Location: Range Management ResearchTitle: An improved protocol for micropropagation of saltbush (Atriplex) species) Author
Submitted to: Native Plant Journal
Publication Type: Peer reviewed journal
Publication Acceptance Date: 12/15/2009
Publication Date: 6/1/2010
Publication URL: handle.net/10113/42814
Citation: Reyes-Vera, I., Lucero, M.E., Barrow, J. 2010. An improved protocol for micropropagation of saltbush (Atriplex) species. Native Plant Journal. 11:53-56. Interpretive Summary: Atriplex griffithsii (Griffith's saltbush) is a threatened halophytic shrub found in saline soils of only three isolated regions within desert basins in Southern New Mexico and Arizona. Micropropagation, or in-vitro culturing methods were developed and utilized for research exploring endophyte interactions and diversity in Atriplex griffithsii. These protocols, reported herein, may be of interest to the community at large should the need arise to expand existing Atriplex griffithsii populations. The micropropagation protocol described in this study can induce shoot multiplication and subsequent rooting such that new A. griffithsii plants can quickly be generated from a few milimiters of surface sterilized shoot material. The protocol has also been utilized for micropropagation of the more broadly distributed Atriplex canescens.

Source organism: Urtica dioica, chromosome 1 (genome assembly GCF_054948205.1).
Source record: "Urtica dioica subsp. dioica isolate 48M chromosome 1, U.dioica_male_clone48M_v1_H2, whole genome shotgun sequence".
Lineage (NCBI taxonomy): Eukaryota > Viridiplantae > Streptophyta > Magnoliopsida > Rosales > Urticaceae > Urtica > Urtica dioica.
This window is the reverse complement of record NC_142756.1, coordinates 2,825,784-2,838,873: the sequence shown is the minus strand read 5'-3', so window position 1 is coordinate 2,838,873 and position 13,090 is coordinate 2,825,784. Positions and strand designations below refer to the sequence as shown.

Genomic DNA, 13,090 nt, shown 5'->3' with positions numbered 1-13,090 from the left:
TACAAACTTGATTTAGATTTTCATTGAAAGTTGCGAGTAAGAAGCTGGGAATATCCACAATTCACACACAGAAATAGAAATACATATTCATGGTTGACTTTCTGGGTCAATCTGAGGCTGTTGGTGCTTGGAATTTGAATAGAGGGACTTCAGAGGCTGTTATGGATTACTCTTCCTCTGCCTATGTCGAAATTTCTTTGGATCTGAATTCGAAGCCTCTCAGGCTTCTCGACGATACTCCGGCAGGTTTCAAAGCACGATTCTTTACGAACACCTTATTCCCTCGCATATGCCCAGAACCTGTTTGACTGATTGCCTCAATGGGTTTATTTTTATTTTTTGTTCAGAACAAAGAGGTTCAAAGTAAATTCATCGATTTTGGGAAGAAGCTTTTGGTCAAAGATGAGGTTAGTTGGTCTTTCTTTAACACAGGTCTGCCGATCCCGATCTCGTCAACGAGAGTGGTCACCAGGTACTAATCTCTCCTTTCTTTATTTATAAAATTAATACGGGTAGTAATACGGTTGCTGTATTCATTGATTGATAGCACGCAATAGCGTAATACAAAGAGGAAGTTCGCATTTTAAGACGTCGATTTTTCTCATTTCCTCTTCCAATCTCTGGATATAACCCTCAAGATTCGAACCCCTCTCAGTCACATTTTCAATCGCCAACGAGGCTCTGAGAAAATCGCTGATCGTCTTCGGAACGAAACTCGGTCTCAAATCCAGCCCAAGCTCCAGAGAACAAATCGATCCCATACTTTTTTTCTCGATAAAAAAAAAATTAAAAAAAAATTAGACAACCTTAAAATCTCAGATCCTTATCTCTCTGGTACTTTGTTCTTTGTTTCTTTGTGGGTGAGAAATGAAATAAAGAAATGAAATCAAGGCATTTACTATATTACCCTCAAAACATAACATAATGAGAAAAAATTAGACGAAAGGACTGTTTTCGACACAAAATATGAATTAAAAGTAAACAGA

Technical Abstract: Atriplex griffithsii Standl is a threatened halophytic shrub found in saline soils of isolated regions within the desert basins in Southern New Mexico and Arizona. A related species within the genus, A. canescens, has been successfully micropropagated, suggesting that clonal propagation may offer a strategy to produce large numbers of A. griffithsii plants for conservation, restoration, or research needs. However, previously reported A. canescens micropropagation protocols could not be reproduced with A. griffithsii. Here we evaluated rates of shoot production of A. griffithsii explants exposed to varied growth regulator treatments. Maximal shoot productivity was observed with explants exposed to 1.14 µM indole 3-acetic acid (IAA) + 24.61 µM 6-('-'-dimethylallylamino) purine (2iP). Rooting frequencies of 55% were observed on hormone free medium. Results demonstrate potential to micropropagate clonal A. griffithsii, a species with potential for restoration of saline soils.